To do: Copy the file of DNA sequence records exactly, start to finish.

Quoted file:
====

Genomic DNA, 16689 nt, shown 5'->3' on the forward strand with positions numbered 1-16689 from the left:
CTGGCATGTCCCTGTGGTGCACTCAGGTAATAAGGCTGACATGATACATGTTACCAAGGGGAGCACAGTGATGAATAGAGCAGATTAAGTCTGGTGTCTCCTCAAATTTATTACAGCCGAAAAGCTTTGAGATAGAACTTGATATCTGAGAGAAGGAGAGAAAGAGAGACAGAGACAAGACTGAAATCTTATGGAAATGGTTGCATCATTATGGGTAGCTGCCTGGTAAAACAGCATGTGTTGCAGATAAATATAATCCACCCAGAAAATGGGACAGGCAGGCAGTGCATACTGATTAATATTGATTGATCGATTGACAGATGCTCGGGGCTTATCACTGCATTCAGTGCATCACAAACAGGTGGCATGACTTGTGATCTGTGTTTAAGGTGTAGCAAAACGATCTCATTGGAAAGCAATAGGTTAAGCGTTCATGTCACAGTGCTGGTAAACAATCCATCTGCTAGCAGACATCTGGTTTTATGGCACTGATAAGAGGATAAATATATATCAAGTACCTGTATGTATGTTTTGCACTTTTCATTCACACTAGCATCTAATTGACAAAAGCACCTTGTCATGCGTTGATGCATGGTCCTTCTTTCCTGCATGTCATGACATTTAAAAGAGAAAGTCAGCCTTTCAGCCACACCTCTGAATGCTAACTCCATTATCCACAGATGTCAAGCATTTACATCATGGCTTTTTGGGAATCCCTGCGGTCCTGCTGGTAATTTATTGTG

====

Genomic DNA, 16689 nt, shown 5'->3' on the forward strand with positions numbered 1-16689 from the left:
CTGGCATGTCCCTGTGGTGCACTCAGGTAATAAGGCTGACATGATACATGTTACCAAGGGGAGCACAGTGATGAATAGAGCAGATTAAGTCTGGTGTCTCCTCAAATTTATTACAGCCGAAAAGCTTTGAGATAGAACTTGATATCTGAGAGAAGGAGAGAAAGAGAGACAGAGACAAGACTGAAATCTTATGGAAATGGTTGCATCATTATGGGTAGCTGCCTGGTAAAACAGCATGTGTTGCAGATAAATATAATCCACCCAGAAAATGGGACAGGCAGGCAGTGCATACTGATTAATATTGATTGATCGATTGACAGATGCTCGGGGCTTATCACTGCATTCAGTGCATCACAAACAGGTGGCATGACTTGTGATCTGTGTTTAAGGTGTAGCAAAACGATCTCATTGGAAAGCAATAGGTTAAGCGTTCATGTCACAGTGCTGGTAAACAATCCATCTGCTAGCAGACATCTGGTTTTATGGCACTGATAAGAGGATAAATATATATCAAGTACCTGTATGTATGTTTTGCACTTTTCATTCACACTAGCATCTAATTGACAAAAGCACCTTGTCATGCGTTGATGCATGGTCCTTCTTTCCTGCATGTCATGACATTTAAAAGAGAAAGTCAGCCTTTCAGCCACACCTCTGAATGCTAACTCCATTATCCACAGATGTCAAGCATTTACATCATGGCTTTTTGGGAATCCCTGCGGTCCTGCTGGTAATTTATTGTG